Next week, East German states are required to tell Finance Minister Hans Eichel how they spent the billions of euros in subsidies the federal government transferred last year. A new study does not paint a pretty picture.
Where the money should go: a new autobahn in Saxony-Anhalt
One day after Germany commemorates the reunification of East and West on Monday, Eichel is due to get mail from the six "new" German states receiving government subsidies since 1990.
In the envelopes, the status report on the 10.6 billion euros ($12.7 billion) the federal government transferred in 2004. The money is specifically intended to shore up the Eastern German infrastructure and bring the budgets of cities close to those of their counterparts in the West.
Overall, the government has transferred 1.3 trillion euros that, broadly speaking, aim to bring the East up to the level of the west since reunification.
But after some spectacular failed investments, and a lack of strong evidence that the money has sparked economic success, the government required Brandenburg, Mecklenburg Western Pomerania, Berlin, Saxony, Thuringia and Saxony-Anhalt to show that the so-called Solidarity Pact money was being used for the right purpose.
Dark clouds hang over the construction site of a chip factory in Brandenburg that was never completed.
Munich's Süddeutsche Zeitung got a hold of the reports ahead of time. But what the governments sent Eichel and what eastern Germany's most prominent economic institute found are miles apart.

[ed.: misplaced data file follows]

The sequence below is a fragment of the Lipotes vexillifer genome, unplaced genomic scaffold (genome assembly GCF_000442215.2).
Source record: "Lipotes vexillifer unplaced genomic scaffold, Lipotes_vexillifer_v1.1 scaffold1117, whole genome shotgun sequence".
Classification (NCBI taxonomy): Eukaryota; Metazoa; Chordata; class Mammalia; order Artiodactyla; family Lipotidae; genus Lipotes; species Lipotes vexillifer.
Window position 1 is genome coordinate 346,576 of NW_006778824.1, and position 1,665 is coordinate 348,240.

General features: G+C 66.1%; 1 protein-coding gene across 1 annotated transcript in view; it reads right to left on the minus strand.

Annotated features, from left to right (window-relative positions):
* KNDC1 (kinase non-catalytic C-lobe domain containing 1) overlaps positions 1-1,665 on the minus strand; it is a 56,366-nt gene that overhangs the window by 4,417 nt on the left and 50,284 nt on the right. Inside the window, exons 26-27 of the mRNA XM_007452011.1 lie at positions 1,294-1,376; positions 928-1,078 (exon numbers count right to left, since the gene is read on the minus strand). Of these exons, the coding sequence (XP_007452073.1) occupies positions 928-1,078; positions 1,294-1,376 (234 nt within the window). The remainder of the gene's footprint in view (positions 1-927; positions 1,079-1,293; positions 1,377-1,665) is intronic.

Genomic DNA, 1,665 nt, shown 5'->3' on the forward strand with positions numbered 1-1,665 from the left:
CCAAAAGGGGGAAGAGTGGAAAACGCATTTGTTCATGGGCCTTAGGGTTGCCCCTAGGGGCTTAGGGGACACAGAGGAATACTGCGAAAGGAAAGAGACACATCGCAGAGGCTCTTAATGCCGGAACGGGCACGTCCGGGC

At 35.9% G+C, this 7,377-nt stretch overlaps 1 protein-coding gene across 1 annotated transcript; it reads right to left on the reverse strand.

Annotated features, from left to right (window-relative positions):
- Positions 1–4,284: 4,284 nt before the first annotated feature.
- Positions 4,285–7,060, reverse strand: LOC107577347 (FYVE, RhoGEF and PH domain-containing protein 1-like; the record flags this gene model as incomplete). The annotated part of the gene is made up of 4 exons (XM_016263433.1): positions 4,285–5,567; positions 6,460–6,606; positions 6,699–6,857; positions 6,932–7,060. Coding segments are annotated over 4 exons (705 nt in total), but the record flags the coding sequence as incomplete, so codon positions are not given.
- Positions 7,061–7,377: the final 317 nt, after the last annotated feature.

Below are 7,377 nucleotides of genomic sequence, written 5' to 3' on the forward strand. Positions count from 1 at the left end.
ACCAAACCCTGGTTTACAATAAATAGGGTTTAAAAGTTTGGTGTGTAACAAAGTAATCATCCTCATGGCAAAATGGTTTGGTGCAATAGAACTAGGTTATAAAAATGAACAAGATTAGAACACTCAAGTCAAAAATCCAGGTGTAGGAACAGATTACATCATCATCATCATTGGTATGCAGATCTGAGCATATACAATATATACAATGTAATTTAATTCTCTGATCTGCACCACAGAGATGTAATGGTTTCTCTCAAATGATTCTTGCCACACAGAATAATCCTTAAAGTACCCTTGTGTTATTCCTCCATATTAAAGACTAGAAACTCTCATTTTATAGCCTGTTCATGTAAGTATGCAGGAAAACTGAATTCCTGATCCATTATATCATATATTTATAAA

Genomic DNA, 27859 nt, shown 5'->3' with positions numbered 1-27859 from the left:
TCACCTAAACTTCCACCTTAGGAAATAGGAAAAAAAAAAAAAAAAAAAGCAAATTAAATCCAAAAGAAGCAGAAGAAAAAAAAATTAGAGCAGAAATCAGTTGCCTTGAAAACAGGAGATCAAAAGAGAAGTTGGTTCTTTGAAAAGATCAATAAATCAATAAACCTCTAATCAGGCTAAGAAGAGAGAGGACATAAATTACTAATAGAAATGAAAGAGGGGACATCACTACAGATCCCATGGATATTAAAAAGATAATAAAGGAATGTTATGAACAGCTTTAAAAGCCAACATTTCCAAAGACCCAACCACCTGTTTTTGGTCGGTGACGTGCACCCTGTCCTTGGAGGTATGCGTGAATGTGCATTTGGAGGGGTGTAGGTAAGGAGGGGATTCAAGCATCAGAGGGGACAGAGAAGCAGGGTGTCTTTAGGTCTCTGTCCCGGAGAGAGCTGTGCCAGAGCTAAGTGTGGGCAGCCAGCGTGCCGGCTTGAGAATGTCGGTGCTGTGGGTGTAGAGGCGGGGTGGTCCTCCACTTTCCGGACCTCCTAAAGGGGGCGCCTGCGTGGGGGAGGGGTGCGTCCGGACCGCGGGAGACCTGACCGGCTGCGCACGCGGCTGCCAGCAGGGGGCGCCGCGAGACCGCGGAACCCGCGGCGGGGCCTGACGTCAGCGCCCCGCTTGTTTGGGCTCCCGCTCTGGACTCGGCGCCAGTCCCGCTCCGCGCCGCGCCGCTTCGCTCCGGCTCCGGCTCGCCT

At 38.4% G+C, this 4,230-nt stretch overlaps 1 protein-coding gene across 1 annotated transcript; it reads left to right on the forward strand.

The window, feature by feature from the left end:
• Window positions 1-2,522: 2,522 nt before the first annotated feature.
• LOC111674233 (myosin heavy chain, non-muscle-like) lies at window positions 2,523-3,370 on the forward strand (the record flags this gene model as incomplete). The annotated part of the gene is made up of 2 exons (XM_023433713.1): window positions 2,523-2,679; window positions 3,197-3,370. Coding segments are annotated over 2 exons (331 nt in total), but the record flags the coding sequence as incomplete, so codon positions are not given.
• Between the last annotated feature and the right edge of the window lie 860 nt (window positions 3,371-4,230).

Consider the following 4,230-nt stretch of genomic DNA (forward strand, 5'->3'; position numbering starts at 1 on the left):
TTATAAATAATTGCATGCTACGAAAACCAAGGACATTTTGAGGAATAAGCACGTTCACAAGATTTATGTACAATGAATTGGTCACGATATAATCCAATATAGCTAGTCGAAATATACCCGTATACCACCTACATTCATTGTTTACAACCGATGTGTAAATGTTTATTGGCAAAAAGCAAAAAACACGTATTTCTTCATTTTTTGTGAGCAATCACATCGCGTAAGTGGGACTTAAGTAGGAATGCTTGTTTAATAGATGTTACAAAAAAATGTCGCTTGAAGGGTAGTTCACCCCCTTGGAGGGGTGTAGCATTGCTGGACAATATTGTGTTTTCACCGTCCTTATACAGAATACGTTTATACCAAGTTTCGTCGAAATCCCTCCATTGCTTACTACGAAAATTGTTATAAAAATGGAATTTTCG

Accusations of misappropriation
Brandenburg's Social Democratic-conservative party coalition government, for example, said that it spent 89 percent of the 1.5 billion euros received last year on the reconstruction projects the money was intended for. The Halle Institute for Economic Research (IHW), on the other hand, said that only 59 percent was used to those ends.
In Saxony-Anhalt, the government said 59 percent of the 1.7 billion was used for the intended purpose of reconstruction projects. The IHW said the figure was closer to 12 percent.
Only Saxony, which has done an impressive job of turning around its economic fortunes in recent years, was found to have given out its 2.8 billion euros for the right projects.
Reports say some states used the subsidies to fill budget holes, rather than investing directly in infrastructure projects.
Different interpretations of "investment"
"The Solidarity Pact's intention is failing," Joachim Rangnitz, the head of the IHW, told Süddeutsche. "The funds should actually spark dynamic growth."
Brandenburg's finance minister responded icily to such accusations, telling the paper that the very word "investment" wasn't being used in the proper context.
"If I pay a teacher, is that not an investment?" Rainer Speer said.
Eichel won't be happy
The report is not likely to please Eichel, who on Monday faced renewed pressure from the European Union to bring Germany's debt to below 3 percent of total gross domestic product, a stipulation of the Stability and Growth Pace intended to control spending in the 12 euro-zone countries. In March, Eichel was able to successfully argue that Germany be given special treatment the immense cost of reunification, and its strain on the public coffers.
Experts say it might be time to renegotiate the second so-called Solidarity Pact between eastern and western Germany. Under current terms, the pact calls for the transfer of up to 156 billion euros to the East until 2019.